And I’ll give you a little editorial. There is a wonderful study being funded by the Lunder Foundation, looking at a similar program, not the same, but a similar program to ours, that Maine Behavioral Health is doing, in which they are looking at how do those support families of folks. And they’re tracking all the reduced costs in medication, in hospitalizations, and incarcerations, and stuff. And the Department of Health and Human Services has a great interest in what the outcome of that data is. There are specific questions, as I was given to understand is, will these people be off welfare. Will these people go back to work? If we support the families of the mentally ill people, will those mentally ill people go back to work? Will they get off welfare?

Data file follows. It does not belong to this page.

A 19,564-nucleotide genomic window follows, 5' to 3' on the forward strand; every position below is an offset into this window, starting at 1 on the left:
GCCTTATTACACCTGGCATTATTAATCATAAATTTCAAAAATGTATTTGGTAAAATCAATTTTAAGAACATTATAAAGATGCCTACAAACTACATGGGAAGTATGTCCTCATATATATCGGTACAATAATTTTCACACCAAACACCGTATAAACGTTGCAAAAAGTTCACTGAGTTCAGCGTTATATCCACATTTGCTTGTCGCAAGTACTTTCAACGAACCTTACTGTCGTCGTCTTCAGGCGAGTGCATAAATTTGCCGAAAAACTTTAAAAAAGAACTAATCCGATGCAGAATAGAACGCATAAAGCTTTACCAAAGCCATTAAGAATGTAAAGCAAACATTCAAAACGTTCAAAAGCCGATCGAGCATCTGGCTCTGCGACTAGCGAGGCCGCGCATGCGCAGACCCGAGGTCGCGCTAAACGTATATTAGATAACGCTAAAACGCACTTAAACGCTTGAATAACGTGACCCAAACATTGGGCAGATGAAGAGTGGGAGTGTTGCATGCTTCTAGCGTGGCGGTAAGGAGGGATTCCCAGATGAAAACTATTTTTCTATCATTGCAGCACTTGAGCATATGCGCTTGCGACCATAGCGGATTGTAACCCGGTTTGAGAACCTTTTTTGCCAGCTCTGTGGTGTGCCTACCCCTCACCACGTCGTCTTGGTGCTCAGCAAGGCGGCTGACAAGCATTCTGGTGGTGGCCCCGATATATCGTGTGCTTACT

And that’s an interesting question, but it’s one question. And I think it’s not the most interesting. And I think it tells you what the agenda is. So there has to be a change in values too. And one in five, or one in four people are gonna experience mental health issues in their life, here in Maine, across the country, so we have to think about it differently. We have to view it differently. And many, many people are mentally ill and live fully functional lives. They just have to take their medication, got to treatment. Alex can talk about all that stuff, but yeah, we have to have a shift in values. And that will come. No one talked about childhood bereavement 30 years ago. Now, it’s a commonplace thing, when the kids experience bereavement differently. Mental health will be dealt with differently. It will come. I mean, it’s a cool country, because it reinvents itself every generation. It just needs to pick that as a priority and get on it. That’s my soapbox right there.